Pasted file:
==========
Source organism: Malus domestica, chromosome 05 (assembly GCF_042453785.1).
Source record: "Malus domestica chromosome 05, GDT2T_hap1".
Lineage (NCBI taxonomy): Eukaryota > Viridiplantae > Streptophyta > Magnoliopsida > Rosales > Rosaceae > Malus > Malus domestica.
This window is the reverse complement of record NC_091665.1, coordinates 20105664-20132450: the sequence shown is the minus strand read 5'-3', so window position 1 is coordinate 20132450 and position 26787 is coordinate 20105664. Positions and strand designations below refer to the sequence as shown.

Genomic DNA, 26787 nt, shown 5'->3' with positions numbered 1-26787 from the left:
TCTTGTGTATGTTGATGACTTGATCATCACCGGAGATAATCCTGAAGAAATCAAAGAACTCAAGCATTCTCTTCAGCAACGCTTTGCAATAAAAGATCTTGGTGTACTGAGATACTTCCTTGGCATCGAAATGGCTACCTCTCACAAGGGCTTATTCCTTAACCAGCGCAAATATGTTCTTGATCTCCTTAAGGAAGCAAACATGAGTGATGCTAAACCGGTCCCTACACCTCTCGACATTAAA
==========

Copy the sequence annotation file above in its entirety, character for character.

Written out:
Source organism: Malus domestica, chromosome 05 (assembly GCF_042453785.1).
Source record: "Malus domestica chromosome 05, GDT2T_hap1".
Lineage (NCBI taxonomy): Eukaryota > Viridiplantae > Streptophyta > Magnoliopsida > Rosales > Rosaceae > Malus > Malus domestica.
This window is the reverse complement of record NC_091665.1, coordinates 20105664-20132450: the sequence shown is the minus strand read 5'-3', so window position 1 is coordinate 20132450 and position 26787 is coordinate 20105664. Positions and strand designations below refer to the sequence as shown.

Genomic DNA, 26787 nt, shown 5'->3' with positions numbered 1-26787 from the left:
TCTTGTGTATGTTGATGACTTGATCATCACCGGAGATAATCCTGAAGAAATCAAAGAACTCAAGCATTCTCTTCAGCAACGCTTTGCAATAAAAGATCTTGGTGTACTGAGATACTTCCTTGGCATCGAAATGGCTACCTCTCACAAGGGCTTATTCCTTAACCAGCGCAAATATGTTCTTGATCTCCTTAAGGAAGCAAACATGAGTGATGCTAAACCGGTCCCTACACCTCTCGACATTAAA